The following is an excerpt from Anita’s memoir, “Divine Sources: A Reporter’s Journey into the Spiritual World”:

Courtesy of Anita M. Busch

Courtesy of Anita M. Busch

 

As an 8 year-old girl who had a black caretaker living in an all-white community, I learned my first lessons about true evil. I grew up in a blue-collar, steel town in the Illinois flatlands near the Mississippi river.

My caretaker’s name was Myrtle Jones but we called her “Miss Myrtle.”

I felt closer to her than I did my own mother for a time. I loved her so much and thought for the longest time that she was one of my blood relatives..

She took care of us, held us when we were scared, tended to us when we were sick, and cleaned the house. She never told on us when we were bad. In third grade, I was diagnosed with mononucleosis. I was so happy that I could stay home from school for three weeks that as soon as my mother delivered the news and then left the house, I started jumping up and down on the couch in glee.

It was then I heard Miss Myrtle’s voice: “You better settle down there before your Mom come back. You supposed to be quiet. Now you lay down.”

Buzz kill. I lay down immediately as Miss Myrtle, vacuum cleaner in hand, laughed to herself.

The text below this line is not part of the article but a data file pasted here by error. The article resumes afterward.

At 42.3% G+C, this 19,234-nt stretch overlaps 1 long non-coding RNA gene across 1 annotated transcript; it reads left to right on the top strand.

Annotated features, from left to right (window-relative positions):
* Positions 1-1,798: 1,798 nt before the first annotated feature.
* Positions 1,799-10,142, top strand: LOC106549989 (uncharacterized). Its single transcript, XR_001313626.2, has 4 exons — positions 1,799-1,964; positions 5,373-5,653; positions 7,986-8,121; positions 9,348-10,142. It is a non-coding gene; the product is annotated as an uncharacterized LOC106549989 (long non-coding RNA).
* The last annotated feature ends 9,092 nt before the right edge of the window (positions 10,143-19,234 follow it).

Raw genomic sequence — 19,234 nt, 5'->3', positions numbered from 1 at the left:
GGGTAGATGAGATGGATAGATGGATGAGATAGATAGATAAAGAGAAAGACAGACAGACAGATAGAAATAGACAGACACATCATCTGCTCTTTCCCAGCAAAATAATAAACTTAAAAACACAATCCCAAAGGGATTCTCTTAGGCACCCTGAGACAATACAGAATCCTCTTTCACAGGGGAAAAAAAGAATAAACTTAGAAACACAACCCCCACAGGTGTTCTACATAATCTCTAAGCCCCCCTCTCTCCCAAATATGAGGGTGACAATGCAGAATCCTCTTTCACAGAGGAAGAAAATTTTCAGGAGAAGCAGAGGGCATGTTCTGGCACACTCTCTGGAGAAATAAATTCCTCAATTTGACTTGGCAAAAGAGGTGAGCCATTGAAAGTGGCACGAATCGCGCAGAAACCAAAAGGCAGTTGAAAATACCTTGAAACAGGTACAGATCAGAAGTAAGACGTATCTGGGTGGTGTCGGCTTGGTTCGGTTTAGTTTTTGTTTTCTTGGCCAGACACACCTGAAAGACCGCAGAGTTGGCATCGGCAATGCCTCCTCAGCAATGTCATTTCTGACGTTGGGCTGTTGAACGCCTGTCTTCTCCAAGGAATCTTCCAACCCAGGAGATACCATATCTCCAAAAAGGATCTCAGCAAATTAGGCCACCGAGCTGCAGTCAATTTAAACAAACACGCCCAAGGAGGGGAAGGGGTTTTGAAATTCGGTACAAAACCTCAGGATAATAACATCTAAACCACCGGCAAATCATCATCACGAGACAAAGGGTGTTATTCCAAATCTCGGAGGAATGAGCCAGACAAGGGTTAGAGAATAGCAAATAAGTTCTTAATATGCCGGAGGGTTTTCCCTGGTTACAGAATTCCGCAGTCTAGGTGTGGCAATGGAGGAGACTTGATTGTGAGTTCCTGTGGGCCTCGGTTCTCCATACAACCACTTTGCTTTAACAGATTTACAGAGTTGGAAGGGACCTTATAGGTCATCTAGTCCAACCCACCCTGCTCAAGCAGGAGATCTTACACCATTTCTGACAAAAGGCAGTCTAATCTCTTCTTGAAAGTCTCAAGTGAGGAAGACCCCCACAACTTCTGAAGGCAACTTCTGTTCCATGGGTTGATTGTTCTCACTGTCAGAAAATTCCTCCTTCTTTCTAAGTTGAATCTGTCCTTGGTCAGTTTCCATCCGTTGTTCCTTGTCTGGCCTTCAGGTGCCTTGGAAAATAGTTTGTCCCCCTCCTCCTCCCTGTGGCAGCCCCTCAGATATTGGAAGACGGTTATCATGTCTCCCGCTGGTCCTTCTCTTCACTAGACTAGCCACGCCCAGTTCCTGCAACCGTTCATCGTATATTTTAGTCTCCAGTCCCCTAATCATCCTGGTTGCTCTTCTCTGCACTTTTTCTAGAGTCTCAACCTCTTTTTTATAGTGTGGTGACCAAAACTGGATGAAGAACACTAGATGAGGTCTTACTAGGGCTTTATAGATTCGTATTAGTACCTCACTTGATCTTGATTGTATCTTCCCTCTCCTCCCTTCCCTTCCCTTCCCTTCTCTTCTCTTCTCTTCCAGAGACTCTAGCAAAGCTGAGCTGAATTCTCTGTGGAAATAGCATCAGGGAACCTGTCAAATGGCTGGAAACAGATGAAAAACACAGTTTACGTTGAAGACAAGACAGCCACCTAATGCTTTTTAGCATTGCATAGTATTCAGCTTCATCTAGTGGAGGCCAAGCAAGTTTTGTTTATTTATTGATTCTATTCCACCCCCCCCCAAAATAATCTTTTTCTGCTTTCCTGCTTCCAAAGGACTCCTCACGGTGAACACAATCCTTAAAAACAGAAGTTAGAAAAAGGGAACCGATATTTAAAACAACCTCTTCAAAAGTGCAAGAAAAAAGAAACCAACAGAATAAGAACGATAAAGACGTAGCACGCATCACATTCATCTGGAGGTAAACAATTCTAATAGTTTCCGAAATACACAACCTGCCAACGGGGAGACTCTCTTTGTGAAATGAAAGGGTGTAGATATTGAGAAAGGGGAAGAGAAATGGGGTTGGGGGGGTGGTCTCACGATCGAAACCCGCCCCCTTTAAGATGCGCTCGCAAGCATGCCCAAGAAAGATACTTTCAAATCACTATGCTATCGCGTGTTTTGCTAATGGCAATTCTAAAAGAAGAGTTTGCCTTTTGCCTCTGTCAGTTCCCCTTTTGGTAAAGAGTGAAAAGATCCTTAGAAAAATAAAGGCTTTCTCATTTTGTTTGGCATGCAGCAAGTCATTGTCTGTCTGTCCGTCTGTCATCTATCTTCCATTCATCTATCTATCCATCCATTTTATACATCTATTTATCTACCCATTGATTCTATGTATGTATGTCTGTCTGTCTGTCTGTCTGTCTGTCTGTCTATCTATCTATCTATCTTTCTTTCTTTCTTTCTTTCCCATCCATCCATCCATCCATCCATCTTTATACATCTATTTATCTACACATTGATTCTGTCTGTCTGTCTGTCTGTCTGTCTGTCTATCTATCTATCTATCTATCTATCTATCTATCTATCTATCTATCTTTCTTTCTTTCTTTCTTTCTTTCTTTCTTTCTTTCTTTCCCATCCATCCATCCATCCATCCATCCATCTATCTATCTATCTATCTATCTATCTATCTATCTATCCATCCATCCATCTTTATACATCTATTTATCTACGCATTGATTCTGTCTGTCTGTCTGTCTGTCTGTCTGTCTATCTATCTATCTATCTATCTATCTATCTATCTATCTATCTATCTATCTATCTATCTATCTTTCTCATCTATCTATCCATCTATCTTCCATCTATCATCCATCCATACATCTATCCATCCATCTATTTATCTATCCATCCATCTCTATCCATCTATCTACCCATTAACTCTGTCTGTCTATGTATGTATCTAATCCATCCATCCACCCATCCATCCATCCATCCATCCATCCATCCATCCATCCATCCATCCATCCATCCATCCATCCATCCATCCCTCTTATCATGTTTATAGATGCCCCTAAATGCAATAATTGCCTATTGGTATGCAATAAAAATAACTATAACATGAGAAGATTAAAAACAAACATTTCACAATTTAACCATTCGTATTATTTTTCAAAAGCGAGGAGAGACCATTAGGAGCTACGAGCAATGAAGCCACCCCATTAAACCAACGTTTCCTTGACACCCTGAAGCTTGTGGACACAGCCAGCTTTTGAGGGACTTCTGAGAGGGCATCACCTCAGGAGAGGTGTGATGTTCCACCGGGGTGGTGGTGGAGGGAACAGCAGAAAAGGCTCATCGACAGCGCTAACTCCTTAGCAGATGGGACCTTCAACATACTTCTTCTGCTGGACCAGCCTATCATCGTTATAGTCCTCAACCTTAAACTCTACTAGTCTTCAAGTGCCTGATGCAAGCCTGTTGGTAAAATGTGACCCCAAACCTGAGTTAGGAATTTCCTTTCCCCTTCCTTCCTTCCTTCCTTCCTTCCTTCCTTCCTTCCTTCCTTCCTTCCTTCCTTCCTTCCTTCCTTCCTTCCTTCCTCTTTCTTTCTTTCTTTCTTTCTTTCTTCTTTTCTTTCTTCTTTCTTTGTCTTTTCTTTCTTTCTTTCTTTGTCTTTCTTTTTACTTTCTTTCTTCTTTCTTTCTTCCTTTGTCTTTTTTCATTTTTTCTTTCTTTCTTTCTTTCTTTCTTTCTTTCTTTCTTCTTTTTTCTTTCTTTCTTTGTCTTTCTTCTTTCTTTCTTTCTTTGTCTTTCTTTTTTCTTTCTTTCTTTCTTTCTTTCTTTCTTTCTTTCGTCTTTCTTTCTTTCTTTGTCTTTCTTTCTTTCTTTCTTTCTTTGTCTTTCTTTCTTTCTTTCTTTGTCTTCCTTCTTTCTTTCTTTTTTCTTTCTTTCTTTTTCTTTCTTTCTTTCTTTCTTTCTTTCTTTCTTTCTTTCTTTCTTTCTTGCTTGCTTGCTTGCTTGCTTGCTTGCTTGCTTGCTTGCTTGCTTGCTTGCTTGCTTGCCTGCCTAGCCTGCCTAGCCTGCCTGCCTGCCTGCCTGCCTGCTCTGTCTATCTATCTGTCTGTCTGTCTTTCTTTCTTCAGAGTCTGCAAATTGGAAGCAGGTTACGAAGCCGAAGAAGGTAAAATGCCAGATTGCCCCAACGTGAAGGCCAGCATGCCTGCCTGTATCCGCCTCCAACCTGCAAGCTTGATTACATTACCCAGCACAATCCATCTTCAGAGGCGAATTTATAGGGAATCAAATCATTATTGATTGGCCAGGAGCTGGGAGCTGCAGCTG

My little brother, Tom, lovingly called her “Myrtle the Turtle.” Tom was an active child and my mother couldn’t handle him … but, Miss Myrtle could easily quiet him.

She would also answer all the questions that a curious child had. She was incredibly patient and was the calm in the house. She used to scrub the kitchen floor with a green foam kneepad under her knees. I was always so fascinated that the skin on her knees was cracked and white and that the palms of her hands were white.

Courtesy of Anita M. Busch

“It was the year Martin Luther King, Jr. died which was a very significant event in my household. It was the year I realized true evil existed and was harming my own family.”

So, one day, I just had to ask. I walked up and stood next to her as she scrubbed the floor.

Miss Myrtle? How come you’re brown everywhere but on your knees and the palms of your hands?

She laughed loudly and said, “Well, it’s from takin’ care of you kids. I done scrubbed all the brown off of ’em.”

I, of course, believed her.

 

Anita M. Busch is a nationally known journalist, having worked for such publications as The New York Times, The Los Angeles Times, Vanity Fair and Time. She is the former editor of The Hollywood Reporter and the former film editor of Variety.  She also penned regular columns for Entertainment Weekly and Premiere magazines and served as a weekly commentator on NPR serving the Los Angeles market. Prior to that, she worked as an editor and reporter in Chicago covering the advertising business for Advertising Age magazine. She has appeared as an on-camera expert for every major TV and cable news network in the United States and for several media organizations overseas.

 

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